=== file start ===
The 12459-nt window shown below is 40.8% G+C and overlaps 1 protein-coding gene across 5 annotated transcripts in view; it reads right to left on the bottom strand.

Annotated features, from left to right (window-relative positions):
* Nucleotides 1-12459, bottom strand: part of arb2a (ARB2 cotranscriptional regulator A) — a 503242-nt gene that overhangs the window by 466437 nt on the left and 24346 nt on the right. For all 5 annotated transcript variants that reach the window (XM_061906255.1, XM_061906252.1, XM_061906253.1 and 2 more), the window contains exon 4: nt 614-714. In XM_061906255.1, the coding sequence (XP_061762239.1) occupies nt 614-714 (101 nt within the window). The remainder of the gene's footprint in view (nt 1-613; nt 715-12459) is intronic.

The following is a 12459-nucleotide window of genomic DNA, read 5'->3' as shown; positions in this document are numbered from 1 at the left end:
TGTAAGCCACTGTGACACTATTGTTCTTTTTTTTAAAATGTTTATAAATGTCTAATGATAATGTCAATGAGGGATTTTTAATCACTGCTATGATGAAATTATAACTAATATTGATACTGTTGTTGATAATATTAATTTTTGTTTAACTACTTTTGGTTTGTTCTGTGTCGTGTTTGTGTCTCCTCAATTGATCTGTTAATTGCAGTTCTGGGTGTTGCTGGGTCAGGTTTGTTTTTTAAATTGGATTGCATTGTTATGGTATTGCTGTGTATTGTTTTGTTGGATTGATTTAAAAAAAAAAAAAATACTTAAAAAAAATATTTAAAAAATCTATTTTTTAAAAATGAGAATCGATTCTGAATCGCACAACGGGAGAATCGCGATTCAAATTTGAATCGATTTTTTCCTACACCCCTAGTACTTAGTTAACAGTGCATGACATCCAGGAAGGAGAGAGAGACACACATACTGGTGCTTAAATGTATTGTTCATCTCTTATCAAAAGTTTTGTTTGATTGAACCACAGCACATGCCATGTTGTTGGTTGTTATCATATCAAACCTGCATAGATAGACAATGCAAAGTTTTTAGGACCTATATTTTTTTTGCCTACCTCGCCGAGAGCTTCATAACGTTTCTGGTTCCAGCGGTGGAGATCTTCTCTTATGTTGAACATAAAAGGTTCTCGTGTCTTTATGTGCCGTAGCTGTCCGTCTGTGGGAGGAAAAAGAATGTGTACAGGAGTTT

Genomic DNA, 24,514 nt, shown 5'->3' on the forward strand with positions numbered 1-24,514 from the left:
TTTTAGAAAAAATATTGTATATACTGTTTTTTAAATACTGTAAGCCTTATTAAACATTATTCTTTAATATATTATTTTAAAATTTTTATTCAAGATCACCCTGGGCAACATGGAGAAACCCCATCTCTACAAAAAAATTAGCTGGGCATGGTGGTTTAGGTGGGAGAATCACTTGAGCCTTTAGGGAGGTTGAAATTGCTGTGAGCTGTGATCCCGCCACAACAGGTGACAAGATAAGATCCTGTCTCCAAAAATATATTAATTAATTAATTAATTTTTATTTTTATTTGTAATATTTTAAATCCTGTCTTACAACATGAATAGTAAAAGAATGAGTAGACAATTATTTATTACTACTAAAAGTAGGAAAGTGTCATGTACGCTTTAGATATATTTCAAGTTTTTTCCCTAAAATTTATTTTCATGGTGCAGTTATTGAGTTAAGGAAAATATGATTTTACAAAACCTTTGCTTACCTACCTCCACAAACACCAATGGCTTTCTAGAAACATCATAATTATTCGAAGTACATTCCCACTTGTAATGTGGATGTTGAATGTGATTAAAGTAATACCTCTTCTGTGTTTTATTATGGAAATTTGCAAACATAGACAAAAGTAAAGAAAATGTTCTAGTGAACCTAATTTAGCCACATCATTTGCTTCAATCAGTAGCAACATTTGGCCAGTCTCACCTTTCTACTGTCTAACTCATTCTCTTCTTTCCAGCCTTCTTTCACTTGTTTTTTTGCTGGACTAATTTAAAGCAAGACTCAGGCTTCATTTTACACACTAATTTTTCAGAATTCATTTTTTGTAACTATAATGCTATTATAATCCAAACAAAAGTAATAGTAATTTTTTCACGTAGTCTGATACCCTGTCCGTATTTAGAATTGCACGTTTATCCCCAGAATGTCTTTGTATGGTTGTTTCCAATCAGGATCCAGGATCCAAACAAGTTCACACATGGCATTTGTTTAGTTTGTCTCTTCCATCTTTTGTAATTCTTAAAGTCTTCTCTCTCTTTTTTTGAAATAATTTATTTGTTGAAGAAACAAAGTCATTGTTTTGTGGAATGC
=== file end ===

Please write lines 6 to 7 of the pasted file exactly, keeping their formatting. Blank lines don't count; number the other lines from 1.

Genomic DNA, 24,514 nt, shown 5'->3' on the forward strand with positions numbered 1-24,514 from the left:
TTTTAGAAAAAATATTGTATATACTGTTTTTTAAATACTGTAAGCCTTATTAAACATTATTCTTTAATATATTATTTTAAAATTTTTATTCAAGATCACCCTGGGCAACATGGAGAAACCCCATCTCTACAAAAAAATTAGCTGGGCATGGTGGTTTAGGTGGGAGAATCACTTGAGCCTTTAGGGAGGTTGAAATTGCTGTGAGCTGTGATCCCGCCACAACAGGTGACAAGATAAGATCCTGTCTCCAAAAATATATTAATTAATTAATTAATTTTTATTTTTATTTGTAATATTTTAAATCCTGTCTTACAACATGAATAGTAAAAGAATGAGTAGACAATTATTTATTACTACTAAAAGTAGGAAAGTGTCATGTACGCTTTAGATATATTTCAAGTTTTTTCCCTAAAATTTATTTTCATGGTGCAGTTATTGAGTTAAGGAAAATATGATTTTACAAAACCTTTGCTTACCTACCTCCACAAACACCAATGGCTTTCTAGAAACATCATAATTATTCGAAGTACATTCCCACTTGTAATGTGGATGTTGAATGTGATTAAAGTAATACCTCTTCTGTGTTTTATTATGGAAATTTGCAAACATAGACAAAAGTAAAGAAAATGTTCTAGTGAACCTAATTTAGCCACATCATTTGCTTCAATCAGTAGCAACATTTGGCCAGTCTCACCTTTCTACTGTCTAACTCATTCTCTTCTTTCCAGCCTTCTTTCACTTGTTTTTTTGCTGGACTAATTTAAAGCAAGACTCAGGCTTCATTTTACACACTAATTTTTCAGAATTCATTTTTTGTAACTATAATGCTATTATAATCCAAACAAAAGTAATAGTAATTTTTTCACGTAGTCTGATACCCTGTCCGTATTTAGAATTGCACGTTTATCCCCAGAATGTCTTTGTATGGTTGTTTCCAATCAGGATCCAGGATCCAAACAAGTTCACACATGGCATTTGTTTAGTTTGTCTCTTCCATCTTTTGTAATTCTTAAAGTCTTCTCTCTCTTTTTTTGAAATAATTTATTTGTTGAAGAAACAAAGTCATTGTTTTGTGGAATGC